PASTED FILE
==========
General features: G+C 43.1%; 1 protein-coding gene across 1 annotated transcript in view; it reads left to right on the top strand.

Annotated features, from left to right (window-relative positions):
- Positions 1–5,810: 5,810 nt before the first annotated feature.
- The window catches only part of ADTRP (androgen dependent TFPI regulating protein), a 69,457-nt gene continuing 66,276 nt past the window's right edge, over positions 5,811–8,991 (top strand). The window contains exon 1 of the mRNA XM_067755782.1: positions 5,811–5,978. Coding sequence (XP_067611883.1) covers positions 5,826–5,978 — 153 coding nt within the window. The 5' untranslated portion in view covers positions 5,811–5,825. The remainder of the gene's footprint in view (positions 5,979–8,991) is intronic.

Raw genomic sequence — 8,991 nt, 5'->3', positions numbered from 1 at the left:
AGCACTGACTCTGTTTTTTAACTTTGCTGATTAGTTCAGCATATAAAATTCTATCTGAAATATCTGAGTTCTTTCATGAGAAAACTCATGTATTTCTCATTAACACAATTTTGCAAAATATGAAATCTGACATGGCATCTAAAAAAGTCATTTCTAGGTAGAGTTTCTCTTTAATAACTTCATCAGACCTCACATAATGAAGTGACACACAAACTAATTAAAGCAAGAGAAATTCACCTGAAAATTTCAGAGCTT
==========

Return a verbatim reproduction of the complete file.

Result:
General features: G+C 43.1%; 1 protein-coding gene across 1 annotated transcript in view; it reads left to right on the top strand.

Annotated features, from left to right (window-relative positions):
- Positions 1–5,810: 5,810 nt before the first annotated feature.
- The window catches only part of ADTRP (androgen dependent TFPI regulating protein), a 69,457-nt gene continuing 66,276 nt past the window's right edge, over positions 5,811–8,991 (top strand). The window contains exon 1 of the mRNA XM_067755782.1: positions 5,811–5,978. Coding sequence (XP_067611883.1) covers positions 5,826–5,978 — 153 coding nt within the window. The 5' untranslated portion in view covers positions 5,811–5,825. The remainder of the gene's footprint in view (positions 5,979–8,991) is intronic.

Raw genomic sequence — 8,991 nt, 5'->3', positions numbered from 1 at the left:
AGCACTGACTCTGTTTTTTAACTTTGCTGATTAGTTCAGCATATAAAATTCTATCTGAAATATCTGAGTTCTTTCATGAGAAAACTCATGTATTTCTCATTAACACAATTTTGCAAAATATGAAATCTGACATGGCATCTAAAAAAGTCATTTCTAGGTAGAGTTTCTCTTTAATAACTTCATCAGACCTCACATAATGAAGTGACACACAAACTAATTAAAGCAAGAGAAATTCACCTGAAAATTTCAGAGCTT